Study Finds Link Between Chronic Sleep Problems and Alzheimer’s Disease
Scientists from the Washington University School of Medicine are conducting studies indicating that sleep problems in young people could be an early indicator of Alzheimer’s disease. Researchers believe that there is a connection between the build-up of amyloid protein, found in Alzheimer’s patients, and a disruptive sleep-wake cycle in young adults.
According to the findings, scientists believe that constant change in sleep patterns and extensive sleep deprivation can increase the chances of developing amyloid plaque build-up. The results indicate that the relationship between lack of sleep and amyloid build-up is mutually destructive, as chronic sleep problems promote the build-up of amyloid and amyloid build-up disrupts sleep cycles.
The study is being conducted on lab mice that have been genetically altered to develop Alzheimer’s brain plaque as they age. According to David Holtzman, M.D., the head of Washington University’s Department of Medicine, “When the animals are young, there is no pathology in the brain, but as they get older they develop Alzheimer’s pathology in the brain, and at the same time they developed sleep-wake problems.”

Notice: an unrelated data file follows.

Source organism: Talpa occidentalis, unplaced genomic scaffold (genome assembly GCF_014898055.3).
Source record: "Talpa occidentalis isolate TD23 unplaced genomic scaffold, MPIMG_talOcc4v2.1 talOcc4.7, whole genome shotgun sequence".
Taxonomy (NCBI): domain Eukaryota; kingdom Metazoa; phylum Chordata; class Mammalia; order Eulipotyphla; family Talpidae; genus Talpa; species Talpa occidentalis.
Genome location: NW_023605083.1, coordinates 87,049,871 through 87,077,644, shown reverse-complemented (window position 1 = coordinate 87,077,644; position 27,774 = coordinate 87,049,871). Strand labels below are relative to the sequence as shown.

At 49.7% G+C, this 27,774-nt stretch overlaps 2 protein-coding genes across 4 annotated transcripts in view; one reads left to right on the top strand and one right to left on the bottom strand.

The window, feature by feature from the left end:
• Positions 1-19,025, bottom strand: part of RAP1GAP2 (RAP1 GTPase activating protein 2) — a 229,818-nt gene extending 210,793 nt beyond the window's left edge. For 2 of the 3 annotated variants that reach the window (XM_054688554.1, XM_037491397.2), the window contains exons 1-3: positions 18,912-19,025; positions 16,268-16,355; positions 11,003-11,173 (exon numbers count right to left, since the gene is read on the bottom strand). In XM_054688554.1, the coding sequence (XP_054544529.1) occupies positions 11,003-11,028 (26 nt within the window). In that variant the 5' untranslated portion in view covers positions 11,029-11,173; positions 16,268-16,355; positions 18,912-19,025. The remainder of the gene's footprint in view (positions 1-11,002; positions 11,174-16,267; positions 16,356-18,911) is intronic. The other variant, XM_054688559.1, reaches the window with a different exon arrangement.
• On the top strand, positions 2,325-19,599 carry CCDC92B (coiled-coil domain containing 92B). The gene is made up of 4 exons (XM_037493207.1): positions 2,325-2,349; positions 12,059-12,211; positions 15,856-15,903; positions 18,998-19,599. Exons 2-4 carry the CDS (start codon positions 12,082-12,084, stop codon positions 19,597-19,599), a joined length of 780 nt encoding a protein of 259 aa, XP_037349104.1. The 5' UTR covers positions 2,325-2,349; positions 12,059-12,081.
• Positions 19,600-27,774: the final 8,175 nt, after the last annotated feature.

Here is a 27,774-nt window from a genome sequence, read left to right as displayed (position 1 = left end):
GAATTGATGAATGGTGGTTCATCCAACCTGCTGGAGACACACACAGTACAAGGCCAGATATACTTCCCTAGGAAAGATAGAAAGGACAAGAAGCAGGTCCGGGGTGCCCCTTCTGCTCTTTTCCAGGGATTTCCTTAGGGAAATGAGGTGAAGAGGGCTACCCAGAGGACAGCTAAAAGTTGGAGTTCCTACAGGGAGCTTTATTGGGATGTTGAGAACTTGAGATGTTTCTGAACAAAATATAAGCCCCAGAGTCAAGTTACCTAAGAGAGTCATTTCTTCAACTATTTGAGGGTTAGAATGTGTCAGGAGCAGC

The observations and results of these studies have reportedly motivated researchers to focus on the effects sleep deprivation could have on detecting Alzheimer’s in the early stages. Jee Hoon Roh, M.D. and Ph.D., neurologist and postdoctoral researcher in Holtzman’s laboratory, claims that early detection is currently the largest obstacle in treating Alzheimer’s disease; a focus on sleeping patterns, Rohn claims, could give doctors a better understanding of the disease and possible treatment options.
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